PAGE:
c. It is forbidden to take photographs or to film in the polling booths to guarantee secrecy;
d. The persons authorised to be present in the polling station may take photographs or film the polling station, with the exception of the polling booths and provided they do not disrupt the work of the commission.

3. Administration of the presidential election

19. The presidential election was organised by a three-tier electoral administration, comprising the Central Electoral Commission (CEC), 73 district electoral commissions (DECs) and 3 655 precinct electoral commissions (PECs). Thirty-four special polling stations were set up in hospitals, military bases, prisons and detention centres and 52 others in consular representations abroad.
20. All of the above commissions comprised 13 members, seven of whom had been appointed by qualifying political parties. According to Georgian legal provisions, “qualifying parties” are parties that received at least 4% of the votes in the previous parliamentary elections or at least 3% of the votes in the previous local elections. For the CEC, the Chair and the five remaining members are appointed by parliament. For the DECs and PECs, the remaining six members are appointed by the higher level election commissions. As a result of this appointment system, the “Georgian Dream” coalition had a de facto majority on all election commissions.
21. In this connection, the Assembly’s pre-electoral delegation drew the Georgian authorities’ attention to the need to make further improvements to the legislation to increase the representation of political parties at all levels of the electoral commissions. This question of the almost exclusive presence of representatives of the two main political formations – “Georgian Dream” and United National Movement (UNM) – at all levels of the electoral commissions was criticised by some presidential candidates, with the exception of the candidates from these formations who, as a result, benefited from the advantages of public funding.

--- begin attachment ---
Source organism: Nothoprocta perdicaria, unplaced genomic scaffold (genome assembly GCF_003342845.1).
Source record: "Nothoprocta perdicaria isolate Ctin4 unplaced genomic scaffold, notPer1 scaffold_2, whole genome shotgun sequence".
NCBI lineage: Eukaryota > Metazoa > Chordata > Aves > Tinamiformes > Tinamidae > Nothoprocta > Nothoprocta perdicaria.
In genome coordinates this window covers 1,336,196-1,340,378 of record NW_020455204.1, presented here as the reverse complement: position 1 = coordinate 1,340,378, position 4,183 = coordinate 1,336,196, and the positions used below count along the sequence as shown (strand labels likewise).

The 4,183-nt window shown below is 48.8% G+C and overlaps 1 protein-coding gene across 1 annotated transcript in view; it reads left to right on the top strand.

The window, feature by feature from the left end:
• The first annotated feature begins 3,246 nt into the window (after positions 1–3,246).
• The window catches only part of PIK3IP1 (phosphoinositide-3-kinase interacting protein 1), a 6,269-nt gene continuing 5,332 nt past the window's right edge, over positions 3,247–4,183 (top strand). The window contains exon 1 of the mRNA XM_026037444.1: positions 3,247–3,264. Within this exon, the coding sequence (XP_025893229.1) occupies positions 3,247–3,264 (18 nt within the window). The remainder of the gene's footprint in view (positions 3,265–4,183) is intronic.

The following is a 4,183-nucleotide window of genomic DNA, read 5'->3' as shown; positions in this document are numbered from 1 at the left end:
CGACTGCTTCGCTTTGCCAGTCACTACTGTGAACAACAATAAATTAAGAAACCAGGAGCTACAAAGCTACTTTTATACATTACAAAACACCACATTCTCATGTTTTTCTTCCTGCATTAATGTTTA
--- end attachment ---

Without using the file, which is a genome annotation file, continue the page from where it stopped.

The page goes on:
22. On 12 August, Zurab Kharatishvili, Chair of the CEC, handed in his resignation, 11 weeks before the presidential election. Mr Kharatishvili had been elected by the previous parliament in January 2010 for a five-year term of office. The European Democrats of Georgia subsequently put forwarded his name as their presidential candidate and he was accordingly registered by the CEC.
23. In accordance with the Electoral Code, incumbent President Saakashvili submitted three candidatures for chairmanship of the CEC, including Ms Tamar Zhvania, former leader of an election observation group based in Tbilisi. Under the relevant procedure, it was subsequently up to the members of the CEC appointed by the political parties, with the exception of the member of the opposition appointed by the UNM, to choose one of the three candidates. On 11 September, the six representatives of the “Georgian Dream” coalition on the CEC voted for Ms Zhvania, who was consequently given a five-year term of office as Chair of the Central Electoral Commission with the approval of the main political forces and civil society groups. The general opinion is that the CEC managed these elections in a transparent and efficient manner.